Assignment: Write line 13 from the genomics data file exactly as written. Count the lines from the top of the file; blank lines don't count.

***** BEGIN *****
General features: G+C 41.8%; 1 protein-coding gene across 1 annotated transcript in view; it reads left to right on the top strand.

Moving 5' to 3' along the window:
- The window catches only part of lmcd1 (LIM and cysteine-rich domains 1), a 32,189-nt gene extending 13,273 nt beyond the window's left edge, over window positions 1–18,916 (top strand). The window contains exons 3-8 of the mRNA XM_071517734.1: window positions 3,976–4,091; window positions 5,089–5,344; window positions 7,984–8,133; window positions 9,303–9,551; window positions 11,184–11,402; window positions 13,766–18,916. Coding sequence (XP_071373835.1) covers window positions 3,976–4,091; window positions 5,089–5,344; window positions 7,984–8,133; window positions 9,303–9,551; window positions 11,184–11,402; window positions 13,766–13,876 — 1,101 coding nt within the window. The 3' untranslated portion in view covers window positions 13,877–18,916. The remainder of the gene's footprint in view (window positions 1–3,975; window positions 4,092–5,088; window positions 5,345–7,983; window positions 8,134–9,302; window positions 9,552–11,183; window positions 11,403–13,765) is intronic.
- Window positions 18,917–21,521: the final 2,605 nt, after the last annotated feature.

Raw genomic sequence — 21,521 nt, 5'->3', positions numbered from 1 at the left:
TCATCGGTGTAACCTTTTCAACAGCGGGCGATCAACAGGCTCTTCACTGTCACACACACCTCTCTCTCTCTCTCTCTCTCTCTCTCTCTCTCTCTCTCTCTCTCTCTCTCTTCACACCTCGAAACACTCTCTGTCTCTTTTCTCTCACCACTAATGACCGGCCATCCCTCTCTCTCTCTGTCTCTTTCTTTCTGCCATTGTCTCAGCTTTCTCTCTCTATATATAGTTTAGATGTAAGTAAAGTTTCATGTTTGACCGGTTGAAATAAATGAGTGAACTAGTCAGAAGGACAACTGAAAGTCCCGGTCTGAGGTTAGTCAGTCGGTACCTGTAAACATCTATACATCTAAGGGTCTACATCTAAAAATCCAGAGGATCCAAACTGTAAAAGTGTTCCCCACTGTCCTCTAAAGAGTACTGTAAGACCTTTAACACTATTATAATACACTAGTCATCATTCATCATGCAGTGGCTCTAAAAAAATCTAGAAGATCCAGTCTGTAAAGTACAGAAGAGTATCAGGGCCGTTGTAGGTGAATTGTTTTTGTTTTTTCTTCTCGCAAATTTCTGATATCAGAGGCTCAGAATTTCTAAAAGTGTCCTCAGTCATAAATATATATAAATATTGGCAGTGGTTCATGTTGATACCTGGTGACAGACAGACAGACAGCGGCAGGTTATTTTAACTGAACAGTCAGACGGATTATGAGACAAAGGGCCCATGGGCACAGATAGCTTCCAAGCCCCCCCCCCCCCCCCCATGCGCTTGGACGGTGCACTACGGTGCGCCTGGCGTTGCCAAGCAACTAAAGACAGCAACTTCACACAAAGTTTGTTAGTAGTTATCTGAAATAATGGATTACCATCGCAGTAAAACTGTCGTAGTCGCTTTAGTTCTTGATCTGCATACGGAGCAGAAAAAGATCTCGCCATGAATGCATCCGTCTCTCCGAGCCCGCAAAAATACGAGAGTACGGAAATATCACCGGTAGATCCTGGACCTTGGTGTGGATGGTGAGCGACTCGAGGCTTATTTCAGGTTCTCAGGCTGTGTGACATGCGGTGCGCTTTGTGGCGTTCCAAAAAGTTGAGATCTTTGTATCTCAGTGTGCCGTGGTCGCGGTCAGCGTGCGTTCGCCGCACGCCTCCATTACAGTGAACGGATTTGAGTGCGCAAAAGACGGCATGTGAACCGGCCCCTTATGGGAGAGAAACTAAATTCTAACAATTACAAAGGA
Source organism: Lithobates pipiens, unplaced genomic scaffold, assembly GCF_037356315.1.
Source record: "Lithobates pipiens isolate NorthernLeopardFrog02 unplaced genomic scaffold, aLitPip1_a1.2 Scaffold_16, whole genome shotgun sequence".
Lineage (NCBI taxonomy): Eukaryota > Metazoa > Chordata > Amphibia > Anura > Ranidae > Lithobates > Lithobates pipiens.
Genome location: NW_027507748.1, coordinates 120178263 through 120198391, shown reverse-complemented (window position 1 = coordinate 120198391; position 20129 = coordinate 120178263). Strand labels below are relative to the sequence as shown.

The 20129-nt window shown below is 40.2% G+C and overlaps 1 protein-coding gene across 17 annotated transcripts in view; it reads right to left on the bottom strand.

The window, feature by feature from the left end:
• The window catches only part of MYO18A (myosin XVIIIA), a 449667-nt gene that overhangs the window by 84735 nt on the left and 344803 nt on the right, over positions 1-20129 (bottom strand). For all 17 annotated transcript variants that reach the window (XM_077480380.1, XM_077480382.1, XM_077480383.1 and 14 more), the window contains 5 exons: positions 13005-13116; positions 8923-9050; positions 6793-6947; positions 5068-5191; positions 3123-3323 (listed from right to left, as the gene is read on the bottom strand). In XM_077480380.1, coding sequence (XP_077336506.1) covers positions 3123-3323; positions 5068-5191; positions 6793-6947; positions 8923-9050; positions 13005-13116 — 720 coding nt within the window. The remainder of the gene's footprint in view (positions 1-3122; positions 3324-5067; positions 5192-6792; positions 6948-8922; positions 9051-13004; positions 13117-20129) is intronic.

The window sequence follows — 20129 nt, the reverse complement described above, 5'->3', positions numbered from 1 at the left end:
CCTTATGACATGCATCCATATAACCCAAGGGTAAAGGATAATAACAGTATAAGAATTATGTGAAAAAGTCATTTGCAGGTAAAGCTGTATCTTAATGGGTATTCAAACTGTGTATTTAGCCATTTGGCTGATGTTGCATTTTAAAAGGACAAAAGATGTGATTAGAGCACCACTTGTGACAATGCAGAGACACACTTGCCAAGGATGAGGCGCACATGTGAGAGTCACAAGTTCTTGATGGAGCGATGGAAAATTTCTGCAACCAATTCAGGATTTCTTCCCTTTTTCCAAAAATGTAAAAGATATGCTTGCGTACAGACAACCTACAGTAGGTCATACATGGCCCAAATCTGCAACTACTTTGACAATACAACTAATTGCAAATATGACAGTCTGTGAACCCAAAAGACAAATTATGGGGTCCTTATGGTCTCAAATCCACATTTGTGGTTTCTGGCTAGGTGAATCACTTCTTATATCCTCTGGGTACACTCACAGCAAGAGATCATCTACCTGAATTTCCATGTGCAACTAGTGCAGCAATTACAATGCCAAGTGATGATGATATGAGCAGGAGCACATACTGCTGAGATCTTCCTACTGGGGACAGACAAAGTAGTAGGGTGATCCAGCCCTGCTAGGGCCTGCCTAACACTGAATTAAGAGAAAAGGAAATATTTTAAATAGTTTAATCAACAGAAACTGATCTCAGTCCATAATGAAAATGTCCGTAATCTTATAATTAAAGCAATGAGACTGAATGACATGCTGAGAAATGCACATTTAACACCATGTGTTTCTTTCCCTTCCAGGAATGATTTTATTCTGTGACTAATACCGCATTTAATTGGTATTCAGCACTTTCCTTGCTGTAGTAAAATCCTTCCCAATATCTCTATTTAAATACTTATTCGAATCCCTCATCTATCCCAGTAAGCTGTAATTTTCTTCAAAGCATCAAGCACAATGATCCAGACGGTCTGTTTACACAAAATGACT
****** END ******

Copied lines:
• The window catches only part of MYO18A (myosin XVIIIA), a 449667-nt gene that overhangs the window by 84735 nt on the left and 344803 nt on the right, over positions 1-20129 (bottom strand). For all 17 annotated transcript variants that reach the window (XM_077480380.1, XM_077480382.1, XM_077480383.1 and 14 more), the window contains 5 exons: positions 13005-13116; positions 8923-9050; positions 6793-6947; positions 5068-5191; positions 3123-3323 (listed from right to left, as the gene is read on the bottom strand). In XM_077480380.1, coding sequence (XP_077336506.1) covers positions 3123-3323; positions 5068-5191; positions 6793-6947; positions 8923-9050; positions 13005-13116 — 720 coding nt within the window. The remainder of the gene's footprint in view (positions 1-3122; positions 3324-5067; positions 5192-6792; positions 6948-8922; positions 9051-13004; positions 13117-20129) is intronic.